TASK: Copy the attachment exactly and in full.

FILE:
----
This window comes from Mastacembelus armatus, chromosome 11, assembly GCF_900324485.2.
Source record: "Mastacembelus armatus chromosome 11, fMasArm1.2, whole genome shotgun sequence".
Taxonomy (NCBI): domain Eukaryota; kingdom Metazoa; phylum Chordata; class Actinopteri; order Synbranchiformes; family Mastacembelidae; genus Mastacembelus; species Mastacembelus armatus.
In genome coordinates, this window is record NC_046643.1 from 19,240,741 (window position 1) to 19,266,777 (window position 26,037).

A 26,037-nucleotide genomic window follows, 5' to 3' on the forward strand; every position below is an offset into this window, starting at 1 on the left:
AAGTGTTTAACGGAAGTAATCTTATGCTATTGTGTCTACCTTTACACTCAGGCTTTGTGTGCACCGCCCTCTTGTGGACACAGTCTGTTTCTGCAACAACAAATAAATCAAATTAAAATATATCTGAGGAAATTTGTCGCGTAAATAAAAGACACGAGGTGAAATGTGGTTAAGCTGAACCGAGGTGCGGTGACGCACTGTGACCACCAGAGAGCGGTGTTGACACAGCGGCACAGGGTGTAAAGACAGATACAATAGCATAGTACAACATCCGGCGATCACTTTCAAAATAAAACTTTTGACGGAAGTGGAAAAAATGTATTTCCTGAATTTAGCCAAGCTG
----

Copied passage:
This window comes from Mastacembelus armatus, chromosome 11, assembly GCF_900324485.2.
Source record: "Mastacembelus armatus chromosome 11, fMasArm1.2, whole genome shotgun sequence".
Taxonomy (NCBI): domain Eukaryota; kingdom Metazoa; phylum Chordata; class Actinopteri; order Synbranchiformes; family Mastacembelidae; genus Mastacembelus; species Mastacembelus armatus.
In genome coordinates, this window is record NC_046643.1 from 19,240,741 (window position 1) to 19,266,777 (window position 26,037).

A 26,037-nucleotide genomic window follows, 5' to 3' on the forward strand; every position below is an offset into this window, starting at 1 on the left:
AAGTGTTTAACGGAAGTAATCTTATGCTATTGTGTCTACCTTTACACTCAGGCTTTGTGTGCACCGCCCTCTTGTGGACACAGTCTGTTTCTGCAACAACAAATAAATCAAATTAAAATATATCTGAGGAAATTTGTCGCGTAAATAAAAGACACGAGGTGAAATGTGGTTAAGCTGAACCGAGGTGCGGTGACGCACTGTGACCACCAGAGAGCGGTGTTGACACAGCGGCACAGGGTGTAAAGACAGATACAATAGCATAGTACAACATCCGGCGATCACTTTCAAAATAAAACTTTTGACGGAAGTGGAAAAAATGTATTTCCTGAATTTAGCCAAGCTG